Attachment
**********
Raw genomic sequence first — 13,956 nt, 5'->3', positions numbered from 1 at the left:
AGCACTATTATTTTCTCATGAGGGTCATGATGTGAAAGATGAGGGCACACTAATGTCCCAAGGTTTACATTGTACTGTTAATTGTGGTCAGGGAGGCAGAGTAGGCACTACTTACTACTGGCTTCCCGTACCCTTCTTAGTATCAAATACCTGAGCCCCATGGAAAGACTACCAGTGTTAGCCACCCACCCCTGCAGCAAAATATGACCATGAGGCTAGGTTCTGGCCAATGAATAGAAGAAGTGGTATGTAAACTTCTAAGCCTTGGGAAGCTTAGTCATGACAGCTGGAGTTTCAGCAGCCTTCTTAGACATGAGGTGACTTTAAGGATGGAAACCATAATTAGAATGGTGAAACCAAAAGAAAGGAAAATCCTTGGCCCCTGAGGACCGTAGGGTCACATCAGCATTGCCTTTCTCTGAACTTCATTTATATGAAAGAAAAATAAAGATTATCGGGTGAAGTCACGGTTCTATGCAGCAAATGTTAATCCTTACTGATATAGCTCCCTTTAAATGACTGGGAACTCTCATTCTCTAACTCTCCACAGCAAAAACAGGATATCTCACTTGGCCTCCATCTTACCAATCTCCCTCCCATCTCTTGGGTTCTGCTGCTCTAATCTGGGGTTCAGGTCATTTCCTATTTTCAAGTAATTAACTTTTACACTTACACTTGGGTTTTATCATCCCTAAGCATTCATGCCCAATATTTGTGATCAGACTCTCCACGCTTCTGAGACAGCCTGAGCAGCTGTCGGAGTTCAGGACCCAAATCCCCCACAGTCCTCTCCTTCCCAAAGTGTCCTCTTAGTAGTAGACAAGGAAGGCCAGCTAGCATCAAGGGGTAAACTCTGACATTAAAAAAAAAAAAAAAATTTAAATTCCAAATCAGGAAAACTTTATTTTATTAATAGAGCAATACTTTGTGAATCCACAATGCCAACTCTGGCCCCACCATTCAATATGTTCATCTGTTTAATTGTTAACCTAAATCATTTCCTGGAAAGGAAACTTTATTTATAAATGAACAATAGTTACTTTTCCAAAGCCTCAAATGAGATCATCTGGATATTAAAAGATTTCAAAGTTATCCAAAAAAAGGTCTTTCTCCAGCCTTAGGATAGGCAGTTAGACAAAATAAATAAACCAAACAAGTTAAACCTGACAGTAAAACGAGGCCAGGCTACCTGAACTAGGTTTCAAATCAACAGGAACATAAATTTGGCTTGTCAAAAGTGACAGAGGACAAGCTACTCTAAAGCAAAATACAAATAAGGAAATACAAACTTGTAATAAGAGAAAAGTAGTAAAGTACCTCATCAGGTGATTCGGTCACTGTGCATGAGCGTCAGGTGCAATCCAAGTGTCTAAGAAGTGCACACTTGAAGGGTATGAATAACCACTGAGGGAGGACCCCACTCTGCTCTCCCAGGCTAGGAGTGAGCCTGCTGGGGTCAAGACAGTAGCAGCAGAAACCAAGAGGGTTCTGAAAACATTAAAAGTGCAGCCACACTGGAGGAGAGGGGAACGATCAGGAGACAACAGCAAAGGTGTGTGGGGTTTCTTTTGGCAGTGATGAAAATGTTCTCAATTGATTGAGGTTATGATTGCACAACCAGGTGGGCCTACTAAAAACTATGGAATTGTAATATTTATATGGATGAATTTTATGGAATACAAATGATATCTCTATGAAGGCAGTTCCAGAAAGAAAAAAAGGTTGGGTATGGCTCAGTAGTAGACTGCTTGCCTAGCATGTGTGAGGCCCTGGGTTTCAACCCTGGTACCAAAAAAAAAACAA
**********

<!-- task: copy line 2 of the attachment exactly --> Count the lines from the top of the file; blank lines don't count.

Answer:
AGCACTATTATTTTCTCATGAGGGTCATGATGTGAAAGATGAGGGCACACTAATGTCCCAAGGTTTACATTGTACTGTTAATTGTGGTCAGGGAGGCAGAGTAGGCACTACTTACTACTGGCTTCCCGTACCCTTCTTAGTATCAAATACCTGAGCCCCATGGAAAGACTACCAGTGTTAGCCACCCACCCCTGCAGCAAAATATGACCATGAGGCTAGGTTCTGGCCAATGAATAGAAGAAGTGGTATGTAAACTTCTAAGCCTTGGGAAGCTTAGTCATGACAGCTGGAGTTTCAGCAGCCTTCTTAGACATGAGGTGACTTTAAGGATGGAAACCATAATTAGAATGGTGAAACCAAAAGAAAGGAAAATCCTTGGCCCCTGAGGACCGTAGGGTCACATCAGCATTGCCTTTCTCTGAACTTCATTTATATGAAAGAAAAATAAAGATTATCGGGTGAAGTCACGGTTCTATGCAGCAAATGTTAATCCTTACTGATATAGCTCCCTTTAAATGACTGGGAACTCTCATTCTCTAACTCTCCACAGCAAAAACAGGATATCTCACTTGGCCTCCATCTTACCAATCTCCCTCCCATCTCTTGGGTTCTGCTGCTCTAATCTGGGGTTCAGGTCATTTCCTATTTTCAAGTAATTAACTTTTACACTTACACTTGGGTTTTATCATCCCTAAGCATTCATGCCCAATATTTGTGATCAGACTCTCCACGCTTCTGAGACAGCCTGAGCAGCTGTCGGAGTTCAGGACCCAAATCCCCCACAGTCCTCTCCTTCCCAAAGTGTCCTCTTAGTAGTAGACAAGGAAGGCCAGCTAGCATCAAGGGGTAAACTCTGACATTAAAAAAAAAAAAAAAATTTAAATTCCAAATCAGGAAAACTTTATTTTATTAATAGAGCAATACTTTGTGAATCCACAATGCCAACTCTGGCCCCACCATTCAATATGTTCATCTGTTTAATTGTTAACCTAAATCATTTCCTGGAAAGGAAACTTTATTTATAAATGAACAATAGTTACTTTTCCAAAGCCTCAAATGAGATCATCTGGATATTAAAAGATTTCAAAGTTATCCAAAAAAAGGTCTTTCTCCAGCCTTAGGATAGGCAGTTAGACAAAATAAATAAACCAAACAAGTTAAACCTGACAGTAAAACGAGGCCAGGCTACCTGAACTAGGTTTCAAATCAACAGGAACATAAATTTGGCTTGTCAAAAGTGACAGAGGACAAGCTACTCTAAAGCAAAATACAAATAAGGAAATACAAACTTGTAATAAGAGAAAAGTAGTAAAGTACCTCATCAGGTGATTCGGTCACTGTGCATGAGCGTCAGGTGCAATCCAAGTGTCTAAGAAGTGCACACTTGAAGGGTATGAATAACCACTGAGGGAGGACCCCACTCTGCTCTCCCAGGCTAGGAGTGAGCCTGCTGGGGTCAAGACAGTAGCAGCAGAAACCAAGAGGGTTCTGAAAACATTAAAAGTGCAGCCACACTGGAGGAGAGGGGAACGATCAGGAGACAACAGCAAAGGTGTGTGGGGTTTCTTTTGGCAGTGATGAAAATGTTCTCAATTGATTGAGGTTATGATTGCACAACCAGGTGGGCCTACTAAAAACTATGGAATTGTAATATTTATATGGATGAATTTTATGGAATACAAATGATATCTCTATGAAGGCAGTTCCAGAAAGAAAAAAAGGTTGGGTATGGCTCAGTAGTAGACTGCTTGCCTAGCATGTGTGAGGCCCTGGGTTTCAACCCTGGTACCAAAAAAAAAACAA